Reformation of Marital Dissolution Agreement Reversed in Memphis, Tennessee Divorce: Lawrence v. Lawrence

November 22, 2021 K.O. Herston 0 Comments

Facts: Husband and Wife divorced after 28 years of marriage.

Before mediation, Husband sent a letter to Wife with a settlement proposal. At mediation, the mediator made notations on the letter to reflect the parties’ evolving agreements, to wit:

The parties signed the letter with the mediator’s notations as the “Mediated Agreement.”

Paragraph 4(A)(d) of the marital dissolution agreement (MDA) that followed was based on this section of the “Mediated Agreement” and stated:

As a division of marital property, Wife will also receive the sum of $298,588.64 representing one-half of a claim to dissipation by husband, one-half of the value of the gold and silver at National Security and Trust that existed at the time of the mediation, and further representing loans Husband made and a withdrawal he took out of his 401(k). Such sum shall be paid over a twenty-four (24) month period in equal installments commencing on the first day of the month following the entry of the Final Decree. Accordingly, Husband shall pay to Wife the sum of $14,441.19 each month for a period of 24 months….

The MDA was approved by counsel for both parties and incorporated into the Final Decree of Divorce.

Eight months later, Wife petitioned to reform Paragraph 4(A)(d) of the MDA to correct a “clerical mistake.”

The trial court found clear and convincing evidence that the parties agreed that Wife one half of the dissipation amount ($37,500), one half of the value of the gold and silver ($80,722.04), and the total of the loans or withdrawals from Husband’s 401(k) ($298,588.64). Thus, the trial court found that the parties intended for Wife to receive $416,810.68 in 24 monthly installments at the rate of $17,367.11 per month and reformed the MDA.

Husband appealed.

On Appeal: The Court of Appeals reversed the trial court.

In Tennessee, MDAs are treated as contracts and are subject to the rules governing the construction of contracts.

The words expressing the parties’ intentions should be given the usual, natural, and ordinary meaning. If the language of a written contract is unambiguous, courts must interpret it as written rather than according to the unexpressed intention of one party. Tennessee courts cannot make contracts for the parties but can only enforce the contract which the parties themselves have created.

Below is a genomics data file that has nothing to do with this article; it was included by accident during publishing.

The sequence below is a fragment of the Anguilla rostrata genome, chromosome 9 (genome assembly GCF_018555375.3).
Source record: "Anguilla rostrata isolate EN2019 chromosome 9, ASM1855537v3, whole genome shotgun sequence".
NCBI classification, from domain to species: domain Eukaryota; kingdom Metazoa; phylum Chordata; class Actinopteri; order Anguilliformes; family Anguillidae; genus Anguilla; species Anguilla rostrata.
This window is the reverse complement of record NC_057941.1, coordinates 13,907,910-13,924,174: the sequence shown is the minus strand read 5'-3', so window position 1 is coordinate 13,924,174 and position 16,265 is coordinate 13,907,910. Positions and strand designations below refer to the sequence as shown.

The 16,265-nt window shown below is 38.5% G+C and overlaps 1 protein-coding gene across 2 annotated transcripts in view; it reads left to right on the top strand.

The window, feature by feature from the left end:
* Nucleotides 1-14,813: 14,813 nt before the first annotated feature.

Tennessee law allows courts to rewrite contracts to correct a mutual mistake when necessary to reflect the parties’ agreement accurately.

Mutual mistake is a mistake of all the parties laboring under the same misconception. A party seeking to reform a contract because of mutual mistake must show by clear and convincing evidence:

  • the parties reached a previous agreement;
  • they intended that the previous agreement be included in the written contract;
  • the written contract materially differs from the previous agreement; and
  • the variation between the previous agreement and the written contract is not the result of gross negligence by the party seeking reformation.

The Court found the trial court erred in reforming the MDA because there was no mutual mistake:

[I]t is clear that although the parties concede that a mistake was made in the drafting of the MDA, they do not agree on what the mistake was. In seeking affirmance of the trial court’s reformation of Paragraph 4(A)(d), we inferred that Wife is of the opinion that the parties agreed that she would receive the full amount of Husband’s withdrawal from the 401(k), i.e., $298,588.64. Husband, however, maintains that the parties agreed that Wife would receive only one-half of the withdrawn amounts, i.e., $149,294.32. In short, Wife ostensibly argues that there was no mistake in the MDA, and Husband contends that the MDA awarded Wife twice the agreed upon amount for his withdrawals from the 401(k). Stated another way, there is no mutual mistake in this case…. Here, the parties do not agree concerning whether Wife was to receive the full amount of Husband’s 401(k) withdrawal, or whether she was to receive one-half of that amount. In this regard, the parties were not “laboring under the same misconception.” In the absence of a mutual mistake, the remedy of reformation is not available, and the trial court erred in reforming Paragraph 4(A)(d) of the parties’ MDA.

*     *     *     *     *

[P]aragraph 4(A)(d) of the MDA contemplates that Wife will receive a sum certain of $298,588.64 payable in 24 monthly installments of $12,441.19…. There is no ambiguity as the MDA clearly states that the $298,588.64 represents the sum total of Wife’s interest in the dissipation, the gold and silver, and the withdrawals from the 401(k). Although the parties may have contemplated some other arrangement or amounts in their “Mediated Agreement,” the plain and unambiguous language used in the MDA governs the interpretation of their contract. If the contract is plain and unambiguous, the meaning thereof is a question of law, and it is the Court’s function to interpret the contract as written according to its plain terms. As such, under Paragraph 4(A)(d) Wife is entitled only to a total of $298,588.64 (not $416,810.68), and Husband is to pay the $298,588.64 in 24 monthly payments of $12,441.19.

The Court reversed the trial court’s reformation of the MDA.

Lawrence v. Lawrence (Tennessee Court of Appeals, Western Section, November 12, 2021).

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Reformation of Marital Dissolution Agreement Reversed in Memphis, Tennessee Divorce: Lawrence v. Lawrence was last modified: November 21st, 2021 by K.O. Herston

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